The Toughest Job

It is often said that parenting is the toughest job and at times it can feel that way, but I love my salary of hugs and "I Love You Mum"s.

Well, that should speed the internet up!


 

"Mum. I was just thinking... You know how the computer down here is really slow. What if we download the internet onto the computer in my room and then I can play everything up there, only faster!"

MMR Vaccine Scare Doctor To Learn His Fate


 
And once again, the article mentions the rise in measles cases from 1998 to last year (56 to 1144) and report it in a way that indicates it is due to the decline in MMR vaccination rates. No mention of the immigrant population explosion (the majority of which are unprotected), no mention of the number of adults who contracted the disease and no mention of the uptake rate on the individual vaccinations.
The doctor who sparked the worldwide scare over the MMR vaccine will hear today whether he will be punished by the medical regulator.

MMR Vaccine Scare Doctor To Learn His Fate

'Working mothers are to blame if their children misbehave' says a leading psychologist


 

Oliver James has controversially suggested that mothers of toddlers should stay at home.

'Working mothers are to blame if their children misbehave' says a leading psychologist

Common pesticides linked to ADHD in children


 

Children exposed to chemicals used on crops and in household products could have a higher risk of attention-deficit disorder, according to U.S research.

Common pesticides linked to ADHD in children

'Long-term harm' of toddlers' TV


 
The amount of television watched by toddlers is linked adversely to their future performance at school, researchers warn.

'Long-term harm' of toddlers' TV

Crying-it-out 'harms baby brains'


 
A parenting expert says leaving young babies to "cry-it-out" for long periods can harm their developing brains.

Crying-it-out 'harms baby brains'

How much TV should a child watch?


 
Parents should not berate themselves when they resort to putting their children in front of the television.

How much TV should a child watch?

Potatocide


 

B - "I don't want my dinner"

L - "Why not?"

B - "Because I just said goodbye to my potato"

L - "Well, maybe you should say hello to your potato and reacquaint yourself with it and eat it all up"

B - "Okay then. Then maybe I will kill my potato."

L - "So why don't you kill it by eating it all up?"

B - "That's a good idea"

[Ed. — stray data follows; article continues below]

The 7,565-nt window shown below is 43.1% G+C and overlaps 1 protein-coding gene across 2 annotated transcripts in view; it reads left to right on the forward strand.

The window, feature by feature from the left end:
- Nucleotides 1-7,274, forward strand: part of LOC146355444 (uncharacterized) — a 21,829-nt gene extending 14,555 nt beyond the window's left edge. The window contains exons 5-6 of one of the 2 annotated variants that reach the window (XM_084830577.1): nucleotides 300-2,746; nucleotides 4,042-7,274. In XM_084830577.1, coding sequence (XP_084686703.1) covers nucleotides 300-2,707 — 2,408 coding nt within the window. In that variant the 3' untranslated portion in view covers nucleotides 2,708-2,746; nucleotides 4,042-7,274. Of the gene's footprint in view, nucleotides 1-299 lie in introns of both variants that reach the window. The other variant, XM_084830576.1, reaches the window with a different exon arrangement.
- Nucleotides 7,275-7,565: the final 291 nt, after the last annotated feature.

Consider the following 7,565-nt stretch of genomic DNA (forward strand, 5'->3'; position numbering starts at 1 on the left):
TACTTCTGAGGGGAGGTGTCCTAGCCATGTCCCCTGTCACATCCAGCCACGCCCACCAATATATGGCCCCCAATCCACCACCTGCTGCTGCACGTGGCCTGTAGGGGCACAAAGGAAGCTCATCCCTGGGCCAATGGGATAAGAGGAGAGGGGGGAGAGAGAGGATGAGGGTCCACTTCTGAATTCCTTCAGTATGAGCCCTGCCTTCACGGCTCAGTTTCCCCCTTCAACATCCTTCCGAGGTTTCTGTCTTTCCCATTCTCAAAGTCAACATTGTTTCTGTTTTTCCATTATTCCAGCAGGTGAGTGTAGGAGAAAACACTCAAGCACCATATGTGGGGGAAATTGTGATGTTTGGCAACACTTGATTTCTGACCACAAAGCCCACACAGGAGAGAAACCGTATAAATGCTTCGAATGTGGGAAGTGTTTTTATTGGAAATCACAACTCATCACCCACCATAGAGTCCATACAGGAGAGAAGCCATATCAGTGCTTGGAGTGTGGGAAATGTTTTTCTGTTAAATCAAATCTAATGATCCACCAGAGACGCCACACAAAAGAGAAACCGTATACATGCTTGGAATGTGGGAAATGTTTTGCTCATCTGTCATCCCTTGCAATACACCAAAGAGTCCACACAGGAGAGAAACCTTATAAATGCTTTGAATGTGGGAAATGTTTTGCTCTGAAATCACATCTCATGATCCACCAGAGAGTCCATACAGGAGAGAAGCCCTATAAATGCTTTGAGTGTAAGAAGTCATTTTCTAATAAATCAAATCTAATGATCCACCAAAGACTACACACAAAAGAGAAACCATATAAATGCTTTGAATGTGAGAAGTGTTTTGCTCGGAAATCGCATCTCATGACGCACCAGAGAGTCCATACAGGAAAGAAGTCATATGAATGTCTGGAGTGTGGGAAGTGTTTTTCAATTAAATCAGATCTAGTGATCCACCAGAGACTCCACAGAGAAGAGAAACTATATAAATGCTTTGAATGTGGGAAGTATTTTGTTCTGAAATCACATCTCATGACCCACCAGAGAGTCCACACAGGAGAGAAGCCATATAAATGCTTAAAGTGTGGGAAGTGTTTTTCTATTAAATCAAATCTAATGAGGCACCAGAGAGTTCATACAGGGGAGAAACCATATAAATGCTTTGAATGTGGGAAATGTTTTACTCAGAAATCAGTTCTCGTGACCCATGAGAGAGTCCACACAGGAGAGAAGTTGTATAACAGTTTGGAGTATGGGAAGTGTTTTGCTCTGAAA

Thank Goodness For School!


 

I have to say that after my experience at the weekend I am so grateful that my mother decided to send me to school after all.

She came to visit and had a little Dora The Explorer Toy 'Laptop' for Beth. They sat next to each other on the sofa and Mum was helping Beth operate the game.

"Can you find the letter one?" I hear my mother say. o_O

Sweet Dreams Little One


 

Recently a lady I know lost her little boy. He was taken away to sing with the angels when he was only a few weeks old. This beautiful, warm, pain struck lady has blogged about her loss and the effect it has had on her, her husband and her family. It is with shame that I look back on my life and realise just how self centered I have been. That I have never known real loss and the pain and the suffering that go hand in hand with that and yet I still dare to feel sorry for myself and my lot in life. My brother lost his little girl when she was only 4 months old, I was devastated when I heard the news, but I was so wrapped up in my own grief at the time I never once stopped to consider how much worse it must have been for him and his wife.

So I have followed the posts that this lady has written and cried at every one, knowing that the pain I have bottled up inside me is only a mere shadow of what she must be feeling. The loss I have experienced is like a handful of dust blown into the wind in comparison to the raging whirlwind of emotions she must be experiencing, and yet I read her posts and it brings back the memory of my time of suffering and my brothers. The times when my little one went to sing with the angels and so did his. This didn't happen simultaneously, I was only in my teens when my niece died and my little one was taken from me around 10 years later. I didn't get to see or hold either of the little ones. I never got to hold their hands or to see their little faces.